Application reference to gas shielded arc welding of aluminium
The significant assets and the versatility of aluminium makes it a very popular product and use of aluminium and its alloys steadily increases. Its light weight enables to make energy savings and the ease of formability, stylish and elegant creations. Furthermore, aluminium is corrosion resistant, sustainable and may be infinitely recycled.
Consequently, constructors switch from steel to aluminium and new manufacturers often immediately start with aluminium. As many properties of aluminium are opposite to steel, knowledge of these is essential for safe manufacturing.
Effects of the differences between the physical properties of steel to aluminium on fusion welding
The differences in density, modulus of elasticity and strength are hardly relevant for welding but most certainly for the design of structures. The high electrical conductivity of aluminium may lead to arc striking problems and the high thermal conductivity to a lack of fusion at the beginning of the weld and to forward moving welding heat. These aspects are discussed in this article. The high heat conductivity may also lead to overheating of fixtures and to dimensional deviations, which require a more stable design, and probably additional cooling of such devices.
In general high heat conductivity and a high coefficient of expansion give more deviation than compared to steel and must be considered in design and in the construction of welding fixtures.
- Special attention has to be paid to the oxide layer and to the solubility of hydrogen.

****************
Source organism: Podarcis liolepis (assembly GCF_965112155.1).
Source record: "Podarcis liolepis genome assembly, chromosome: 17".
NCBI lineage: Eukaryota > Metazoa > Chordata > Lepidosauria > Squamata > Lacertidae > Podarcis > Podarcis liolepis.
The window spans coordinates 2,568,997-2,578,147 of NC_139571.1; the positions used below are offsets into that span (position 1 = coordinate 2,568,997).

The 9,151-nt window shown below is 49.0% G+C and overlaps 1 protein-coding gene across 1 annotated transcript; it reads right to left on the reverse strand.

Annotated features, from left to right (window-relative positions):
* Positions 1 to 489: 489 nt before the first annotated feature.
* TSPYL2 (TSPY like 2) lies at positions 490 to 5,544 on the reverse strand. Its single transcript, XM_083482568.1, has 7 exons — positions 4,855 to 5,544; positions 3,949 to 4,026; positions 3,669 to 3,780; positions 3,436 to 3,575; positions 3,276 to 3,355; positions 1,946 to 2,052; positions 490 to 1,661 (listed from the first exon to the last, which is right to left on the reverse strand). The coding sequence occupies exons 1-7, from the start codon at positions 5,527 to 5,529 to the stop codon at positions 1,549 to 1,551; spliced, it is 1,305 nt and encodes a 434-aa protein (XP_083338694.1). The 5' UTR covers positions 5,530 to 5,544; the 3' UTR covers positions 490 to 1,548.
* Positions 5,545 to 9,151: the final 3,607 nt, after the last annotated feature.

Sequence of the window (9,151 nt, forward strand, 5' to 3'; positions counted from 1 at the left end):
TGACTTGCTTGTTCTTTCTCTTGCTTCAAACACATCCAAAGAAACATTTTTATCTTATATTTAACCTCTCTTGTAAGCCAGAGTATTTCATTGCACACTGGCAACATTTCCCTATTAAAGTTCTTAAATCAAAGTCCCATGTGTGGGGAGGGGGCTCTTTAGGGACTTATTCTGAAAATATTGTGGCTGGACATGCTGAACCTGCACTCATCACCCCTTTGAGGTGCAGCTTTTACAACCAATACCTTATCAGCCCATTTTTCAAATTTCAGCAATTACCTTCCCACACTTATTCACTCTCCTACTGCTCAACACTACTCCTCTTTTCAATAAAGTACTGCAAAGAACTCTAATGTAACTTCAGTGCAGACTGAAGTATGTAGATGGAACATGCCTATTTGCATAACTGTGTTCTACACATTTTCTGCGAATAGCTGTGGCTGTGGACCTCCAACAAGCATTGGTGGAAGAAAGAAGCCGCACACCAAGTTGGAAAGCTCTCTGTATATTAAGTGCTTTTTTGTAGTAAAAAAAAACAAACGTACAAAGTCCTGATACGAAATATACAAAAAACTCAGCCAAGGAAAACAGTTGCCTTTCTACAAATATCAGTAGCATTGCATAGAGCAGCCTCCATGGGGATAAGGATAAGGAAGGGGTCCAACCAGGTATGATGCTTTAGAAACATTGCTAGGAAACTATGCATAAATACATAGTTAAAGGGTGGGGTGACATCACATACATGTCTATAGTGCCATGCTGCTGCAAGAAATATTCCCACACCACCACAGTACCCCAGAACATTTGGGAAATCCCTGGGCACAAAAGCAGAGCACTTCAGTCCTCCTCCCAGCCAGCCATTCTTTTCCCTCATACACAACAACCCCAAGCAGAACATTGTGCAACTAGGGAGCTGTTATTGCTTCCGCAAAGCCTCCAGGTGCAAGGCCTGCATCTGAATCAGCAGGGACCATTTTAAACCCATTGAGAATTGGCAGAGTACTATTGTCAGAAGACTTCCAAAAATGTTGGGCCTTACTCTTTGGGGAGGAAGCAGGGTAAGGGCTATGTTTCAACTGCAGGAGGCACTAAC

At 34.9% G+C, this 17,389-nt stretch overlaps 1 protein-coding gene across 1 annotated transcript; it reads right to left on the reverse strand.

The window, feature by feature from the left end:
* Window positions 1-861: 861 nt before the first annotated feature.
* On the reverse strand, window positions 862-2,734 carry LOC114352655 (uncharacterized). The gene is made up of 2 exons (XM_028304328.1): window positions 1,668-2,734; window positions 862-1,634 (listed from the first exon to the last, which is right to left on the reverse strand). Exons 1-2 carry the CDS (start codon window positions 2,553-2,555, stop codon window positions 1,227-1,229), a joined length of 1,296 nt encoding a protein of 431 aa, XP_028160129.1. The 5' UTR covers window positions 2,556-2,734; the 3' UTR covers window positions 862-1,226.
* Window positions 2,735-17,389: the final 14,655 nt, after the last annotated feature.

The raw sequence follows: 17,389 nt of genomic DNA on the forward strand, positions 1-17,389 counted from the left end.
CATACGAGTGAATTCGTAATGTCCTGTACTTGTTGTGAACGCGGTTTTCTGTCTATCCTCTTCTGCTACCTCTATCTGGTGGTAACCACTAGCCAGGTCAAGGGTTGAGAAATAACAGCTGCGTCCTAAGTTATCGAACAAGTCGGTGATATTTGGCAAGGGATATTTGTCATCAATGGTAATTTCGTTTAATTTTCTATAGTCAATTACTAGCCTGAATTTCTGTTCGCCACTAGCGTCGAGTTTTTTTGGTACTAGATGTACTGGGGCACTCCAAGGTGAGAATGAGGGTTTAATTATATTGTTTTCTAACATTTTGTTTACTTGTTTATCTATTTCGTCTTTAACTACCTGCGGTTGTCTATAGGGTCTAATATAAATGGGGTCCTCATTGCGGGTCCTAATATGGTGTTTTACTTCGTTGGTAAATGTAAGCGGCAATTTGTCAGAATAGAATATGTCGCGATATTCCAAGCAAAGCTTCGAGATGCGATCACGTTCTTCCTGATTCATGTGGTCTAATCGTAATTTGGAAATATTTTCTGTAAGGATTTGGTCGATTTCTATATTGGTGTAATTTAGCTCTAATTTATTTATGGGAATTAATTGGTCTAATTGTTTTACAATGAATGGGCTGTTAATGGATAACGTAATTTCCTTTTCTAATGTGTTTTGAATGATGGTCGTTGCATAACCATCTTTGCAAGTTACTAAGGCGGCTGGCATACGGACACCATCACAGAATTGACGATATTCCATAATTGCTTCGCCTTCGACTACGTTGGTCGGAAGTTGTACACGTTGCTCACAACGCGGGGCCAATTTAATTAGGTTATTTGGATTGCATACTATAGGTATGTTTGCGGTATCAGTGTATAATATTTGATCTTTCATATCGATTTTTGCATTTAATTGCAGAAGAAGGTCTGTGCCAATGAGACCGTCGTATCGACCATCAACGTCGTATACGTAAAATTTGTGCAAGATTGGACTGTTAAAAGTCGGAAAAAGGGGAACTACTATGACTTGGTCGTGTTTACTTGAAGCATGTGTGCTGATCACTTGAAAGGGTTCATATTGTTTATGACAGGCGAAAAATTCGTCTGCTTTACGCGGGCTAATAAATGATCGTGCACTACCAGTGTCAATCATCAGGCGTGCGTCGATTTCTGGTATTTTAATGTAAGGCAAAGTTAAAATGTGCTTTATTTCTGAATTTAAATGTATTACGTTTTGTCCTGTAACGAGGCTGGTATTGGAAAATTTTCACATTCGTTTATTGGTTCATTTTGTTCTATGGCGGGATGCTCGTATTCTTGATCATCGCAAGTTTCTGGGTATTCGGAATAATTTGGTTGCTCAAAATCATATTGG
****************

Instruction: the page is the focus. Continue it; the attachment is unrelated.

When exposed to the atmosphere, aluminium immediately forms an oxide layer, which basically consists of amorphous Al2O3 in two partial layers on top of each other, namely:
- a nearly pore free base- or barrier layer of amorphous aluminium oxide
- a porous and hydrated cover layer with low crystalline contents of Al-hydroxides and bayerite
The thickness of the oxide layer increases with time, temperature and availability of oxygen. Even though the oxide layer is very tight, has a melting temperature of 2300° C and protects the aluminium surface from further corrosion, it can also be porous and pick up humidity.
The surface condition of aluminium influences MIG and TIG welding in the following aspects :
- The arc stability
(a stable arc requires the presence of aluminium oxide)
- The geometry of the arc focal point
- The voltage drop in the arc and therefore the arc length
- The geometry of the weld
- The quality of the weld
- The reproducibility of the process in particular with automatic welding
Due to the extremely small thickness within few nanometres of the oxide layer, it is hardly measurable under practical conditions. Hence, the only remaining possibility to obtain a defined oxide layer is to remove the old layer completely by chemical processes (pickling) and by storing under controlled conditions (environment and time).
Further remarkable is the fact that the density of aluminium oxide in comparison to the metal itself is higher. With iron (steel) the oxides have a lower weight than the metal and therefore float on the surface of the molten pool. With aluminium the oxide sinks into the molten metal and may cause oxide inclusions.